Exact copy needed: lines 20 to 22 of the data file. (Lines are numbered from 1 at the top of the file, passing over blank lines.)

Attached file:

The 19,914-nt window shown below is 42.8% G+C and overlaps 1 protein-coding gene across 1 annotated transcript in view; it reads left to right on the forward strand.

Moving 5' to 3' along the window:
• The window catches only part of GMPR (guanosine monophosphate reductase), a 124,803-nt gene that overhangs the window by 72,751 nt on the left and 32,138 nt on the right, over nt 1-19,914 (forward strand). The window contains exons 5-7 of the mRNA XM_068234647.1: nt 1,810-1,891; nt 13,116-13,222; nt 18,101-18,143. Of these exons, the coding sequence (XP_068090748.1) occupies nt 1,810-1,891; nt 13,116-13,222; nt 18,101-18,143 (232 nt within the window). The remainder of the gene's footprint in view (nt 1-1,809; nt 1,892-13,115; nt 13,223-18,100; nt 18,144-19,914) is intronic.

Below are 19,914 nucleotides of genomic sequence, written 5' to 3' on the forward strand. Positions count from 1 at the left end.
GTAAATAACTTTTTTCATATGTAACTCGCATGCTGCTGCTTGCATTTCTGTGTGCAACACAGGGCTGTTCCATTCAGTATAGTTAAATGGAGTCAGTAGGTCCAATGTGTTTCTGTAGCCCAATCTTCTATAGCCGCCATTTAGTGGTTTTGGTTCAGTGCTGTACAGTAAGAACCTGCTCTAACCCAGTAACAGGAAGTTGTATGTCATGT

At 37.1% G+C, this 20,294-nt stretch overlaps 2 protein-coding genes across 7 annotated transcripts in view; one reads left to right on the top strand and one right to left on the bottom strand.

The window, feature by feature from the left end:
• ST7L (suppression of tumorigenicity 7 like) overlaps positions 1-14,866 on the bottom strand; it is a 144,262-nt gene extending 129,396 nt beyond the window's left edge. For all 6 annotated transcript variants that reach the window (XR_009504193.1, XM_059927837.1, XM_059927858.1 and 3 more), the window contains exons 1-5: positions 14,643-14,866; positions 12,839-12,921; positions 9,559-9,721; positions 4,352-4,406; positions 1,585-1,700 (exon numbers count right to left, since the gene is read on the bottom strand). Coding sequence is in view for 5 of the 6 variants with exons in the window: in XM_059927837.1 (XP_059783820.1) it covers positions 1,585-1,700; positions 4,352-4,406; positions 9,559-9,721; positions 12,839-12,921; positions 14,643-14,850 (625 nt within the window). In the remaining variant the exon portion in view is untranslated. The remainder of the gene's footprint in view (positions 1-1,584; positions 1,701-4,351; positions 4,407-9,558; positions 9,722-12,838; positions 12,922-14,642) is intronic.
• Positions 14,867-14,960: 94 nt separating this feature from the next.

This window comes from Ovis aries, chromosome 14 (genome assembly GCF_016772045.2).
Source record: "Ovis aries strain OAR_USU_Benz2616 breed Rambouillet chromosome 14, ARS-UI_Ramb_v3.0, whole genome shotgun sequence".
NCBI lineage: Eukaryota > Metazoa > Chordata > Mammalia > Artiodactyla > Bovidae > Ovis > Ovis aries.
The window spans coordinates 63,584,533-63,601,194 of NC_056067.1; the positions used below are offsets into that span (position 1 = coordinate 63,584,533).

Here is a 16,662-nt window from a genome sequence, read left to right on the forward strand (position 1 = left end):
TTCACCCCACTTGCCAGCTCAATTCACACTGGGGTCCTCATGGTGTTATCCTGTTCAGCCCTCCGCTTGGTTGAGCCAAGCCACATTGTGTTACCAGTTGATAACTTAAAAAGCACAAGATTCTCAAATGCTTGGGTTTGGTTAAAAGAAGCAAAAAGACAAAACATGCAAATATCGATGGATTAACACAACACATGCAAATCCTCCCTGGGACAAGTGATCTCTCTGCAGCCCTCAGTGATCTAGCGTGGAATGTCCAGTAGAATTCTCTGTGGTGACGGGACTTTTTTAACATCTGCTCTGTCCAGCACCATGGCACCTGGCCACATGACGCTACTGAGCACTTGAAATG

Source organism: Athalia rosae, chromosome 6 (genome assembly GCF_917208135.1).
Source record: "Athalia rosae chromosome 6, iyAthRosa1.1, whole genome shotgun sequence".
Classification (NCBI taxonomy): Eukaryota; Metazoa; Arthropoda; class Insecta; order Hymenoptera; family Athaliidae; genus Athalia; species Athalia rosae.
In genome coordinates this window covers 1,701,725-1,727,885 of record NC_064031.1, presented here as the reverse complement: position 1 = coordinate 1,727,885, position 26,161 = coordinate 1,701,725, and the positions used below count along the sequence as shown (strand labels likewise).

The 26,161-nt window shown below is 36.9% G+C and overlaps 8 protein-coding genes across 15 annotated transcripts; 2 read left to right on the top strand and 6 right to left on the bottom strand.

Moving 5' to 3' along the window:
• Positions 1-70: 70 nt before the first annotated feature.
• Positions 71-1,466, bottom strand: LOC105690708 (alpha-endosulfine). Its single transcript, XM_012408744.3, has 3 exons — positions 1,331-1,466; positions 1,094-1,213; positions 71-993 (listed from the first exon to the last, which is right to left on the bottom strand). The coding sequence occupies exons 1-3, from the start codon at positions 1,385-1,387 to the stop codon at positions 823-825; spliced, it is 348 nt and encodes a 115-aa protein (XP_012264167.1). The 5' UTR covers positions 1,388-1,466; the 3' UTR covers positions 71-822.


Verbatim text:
The 26,161-nt window shown below is 36.9% G+C and overlaps 8 protein-coding genes across 15 annotated transcripts; 2 read left to right on the top strand and 6 right to left on the bottom strand.

Moving 5' to 3' along the window:
• Positions 1-70: 70 nt before the first annotated feature.